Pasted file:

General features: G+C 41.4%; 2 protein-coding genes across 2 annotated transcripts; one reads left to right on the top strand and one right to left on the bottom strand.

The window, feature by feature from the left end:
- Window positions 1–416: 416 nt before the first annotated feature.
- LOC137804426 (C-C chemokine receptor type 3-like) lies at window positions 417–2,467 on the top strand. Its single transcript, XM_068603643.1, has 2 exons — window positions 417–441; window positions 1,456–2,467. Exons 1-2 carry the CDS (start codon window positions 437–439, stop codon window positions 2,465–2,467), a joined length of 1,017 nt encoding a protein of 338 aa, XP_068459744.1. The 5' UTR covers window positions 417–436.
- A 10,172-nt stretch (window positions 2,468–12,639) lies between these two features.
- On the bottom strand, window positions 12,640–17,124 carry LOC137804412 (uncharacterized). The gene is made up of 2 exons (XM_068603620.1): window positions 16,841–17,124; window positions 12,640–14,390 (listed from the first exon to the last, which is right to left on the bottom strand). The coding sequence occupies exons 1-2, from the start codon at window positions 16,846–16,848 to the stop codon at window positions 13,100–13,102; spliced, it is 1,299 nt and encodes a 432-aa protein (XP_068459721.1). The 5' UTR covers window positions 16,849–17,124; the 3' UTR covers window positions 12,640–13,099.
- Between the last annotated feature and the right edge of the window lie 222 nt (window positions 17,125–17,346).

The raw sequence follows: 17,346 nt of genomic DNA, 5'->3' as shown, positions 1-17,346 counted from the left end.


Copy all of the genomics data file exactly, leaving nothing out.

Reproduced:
General features: G+C 41.4%; 2 protein-coding genes across 2 annotated transcripts; one reads left to right on the top strand and one right to left on the bottom strand.

The window, feature by feature from the left end:
- Window positions 1–416: 416 nt before the first annotated feature.
- LOC137804426 (C-C chemokine receptor type 3-like) lies at window positions 417–2,467 on the top strand. Its single transcript, XM_068603643.1, has 2 exons — window positions 417–441; window positions 1,456–2,467. Exons 1-2 carry the CDS (start codon window positions 437–439, stop codon window positions 2,465–2,467), a joined length of 1,017 nt encoding a protein of 338 aa, XP_068459744.1. The 5' UTR covers window positions 417–436.
- A 10,172-nt stretch (window positions 2,468–12,639) lies between these two features.
- On the bottom strand, window positions 12,640–17,124 carry LOC137804412 (uncharacterized). The gene is made up of 2 exons (XM_068603620.1): window positions 16,841–17,124; window positions 12,640–14,390 (listed from the first exon to the last, which is right to left on the bottom strand). The coding sequence occupies exons 1-2, from the start codon at window positions 16,846–16,848 to the stop codon at window positions 13,100–13,102; spliced, it is 1,299 nt and encodes a 432-aa protein (XP_068459721.1). The 5' UTR covers window positions 16,849–17,124; the 3' UTR covers window positions 12,640–13,099.
- Between the last annotated feature and the right edge of the window lie 222 nt (window positions 17,125–17,346).

The raw sequence follows: 17,346 nt of genomic DNA, 5'->3' as shown, positions 1-17,346 counted from the left end.